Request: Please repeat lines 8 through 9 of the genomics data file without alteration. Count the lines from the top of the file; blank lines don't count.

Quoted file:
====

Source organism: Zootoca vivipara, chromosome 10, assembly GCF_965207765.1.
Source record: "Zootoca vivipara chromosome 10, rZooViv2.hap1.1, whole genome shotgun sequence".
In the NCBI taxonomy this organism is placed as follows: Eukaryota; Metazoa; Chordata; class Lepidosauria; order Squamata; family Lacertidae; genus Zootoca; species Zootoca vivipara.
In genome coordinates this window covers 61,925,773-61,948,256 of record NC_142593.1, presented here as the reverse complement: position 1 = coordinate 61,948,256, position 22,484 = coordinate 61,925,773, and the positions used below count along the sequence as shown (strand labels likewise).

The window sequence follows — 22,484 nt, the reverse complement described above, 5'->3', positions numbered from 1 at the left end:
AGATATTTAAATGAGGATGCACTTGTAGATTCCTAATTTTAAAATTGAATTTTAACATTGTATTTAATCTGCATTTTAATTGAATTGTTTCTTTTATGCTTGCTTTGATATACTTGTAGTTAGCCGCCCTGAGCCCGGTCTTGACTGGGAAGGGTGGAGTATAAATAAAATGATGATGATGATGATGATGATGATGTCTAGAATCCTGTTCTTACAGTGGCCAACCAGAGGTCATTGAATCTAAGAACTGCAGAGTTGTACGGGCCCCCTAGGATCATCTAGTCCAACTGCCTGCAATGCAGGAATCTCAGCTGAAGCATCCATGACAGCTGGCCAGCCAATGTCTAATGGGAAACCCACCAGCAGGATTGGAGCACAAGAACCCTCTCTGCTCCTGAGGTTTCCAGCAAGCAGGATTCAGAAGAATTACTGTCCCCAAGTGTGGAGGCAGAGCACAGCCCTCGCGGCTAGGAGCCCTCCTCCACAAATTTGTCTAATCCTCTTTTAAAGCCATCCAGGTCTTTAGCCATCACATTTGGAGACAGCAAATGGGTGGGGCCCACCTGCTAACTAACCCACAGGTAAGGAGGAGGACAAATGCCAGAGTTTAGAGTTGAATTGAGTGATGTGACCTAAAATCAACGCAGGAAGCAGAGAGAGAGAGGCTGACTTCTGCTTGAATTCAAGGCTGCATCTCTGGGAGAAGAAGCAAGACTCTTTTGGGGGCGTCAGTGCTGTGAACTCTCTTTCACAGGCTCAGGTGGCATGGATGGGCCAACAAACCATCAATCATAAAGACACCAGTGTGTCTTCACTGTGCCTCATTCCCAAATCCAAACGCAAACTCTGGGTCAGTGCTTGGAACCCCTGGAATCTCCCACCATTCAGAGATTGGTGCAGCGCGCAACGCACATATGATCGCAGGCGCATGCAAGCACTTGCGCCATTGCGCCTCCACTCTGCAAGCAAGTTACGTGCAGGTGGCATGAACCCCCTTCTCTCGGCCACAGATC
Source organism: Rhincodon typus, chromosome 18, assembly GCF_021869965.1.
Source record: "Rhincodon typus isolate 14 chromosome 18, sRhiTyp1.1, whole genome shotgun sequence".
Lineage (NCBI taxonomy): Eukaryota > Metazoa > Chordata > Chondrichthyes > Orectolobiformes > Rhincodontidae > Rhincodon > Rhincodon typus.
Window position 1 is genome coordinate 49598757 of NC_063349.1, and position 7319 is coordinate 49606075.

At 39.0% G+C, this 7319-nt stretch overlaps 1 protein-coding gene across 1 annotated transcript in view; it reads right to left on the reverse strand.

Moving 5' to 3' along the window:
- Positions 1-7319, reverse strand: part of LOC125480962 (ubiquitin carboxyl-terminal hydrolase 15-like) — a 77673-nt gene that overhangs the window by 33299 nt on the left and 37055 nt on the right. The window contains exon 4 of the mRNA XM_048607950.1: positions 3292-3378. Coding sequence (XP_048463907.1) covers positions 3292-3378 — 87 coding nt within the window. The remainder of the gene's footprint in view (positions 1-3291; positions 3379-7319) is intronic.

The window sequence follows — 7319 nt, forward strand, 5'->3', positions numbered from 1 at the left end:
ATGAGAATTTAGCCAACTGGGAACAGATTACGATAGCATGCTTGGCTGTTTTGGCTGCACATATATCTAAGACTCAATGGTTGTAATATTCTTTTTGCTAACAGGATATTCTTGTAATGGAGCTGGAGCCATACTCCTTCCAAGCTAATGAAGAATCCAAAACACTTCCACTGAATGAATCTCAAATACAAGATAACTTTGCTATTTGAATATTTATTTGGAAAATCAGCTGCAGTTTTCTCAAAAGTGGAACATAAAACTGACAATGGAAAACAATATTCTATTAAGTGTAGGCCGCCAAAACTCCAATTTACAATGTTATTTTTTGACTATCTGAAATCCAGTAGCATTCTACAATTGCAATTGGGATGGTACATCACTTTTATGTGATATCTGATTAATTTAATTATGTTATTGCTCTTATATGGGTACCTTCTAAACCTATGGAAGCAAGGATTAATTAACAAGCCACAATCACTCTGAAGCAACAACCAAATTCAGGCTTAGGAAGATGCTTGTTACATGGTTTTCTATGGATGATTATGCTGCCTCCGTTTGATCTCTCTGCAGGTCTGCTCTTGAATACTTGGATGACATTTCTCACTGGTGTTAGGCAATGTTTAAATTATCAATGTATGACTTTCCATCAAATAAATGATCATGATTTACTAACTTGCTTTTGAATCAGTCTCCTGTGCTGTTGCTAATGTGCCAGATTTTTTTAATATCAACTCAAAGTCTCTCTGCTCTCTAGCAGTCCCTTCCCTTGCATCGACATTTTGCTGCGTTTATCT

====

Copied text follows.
Source record: "Rhincodon typus isolate 14 chromosome 18, sRhiTyp1.1, whole genome shotgun sequence".
Lineage (NCBI taxonomy): Eukaryota > Metazoa > Chordata > Chondrichthyes > Orectolobiformes > Rhincodontidae > Rhincodon > Rhincodon typus.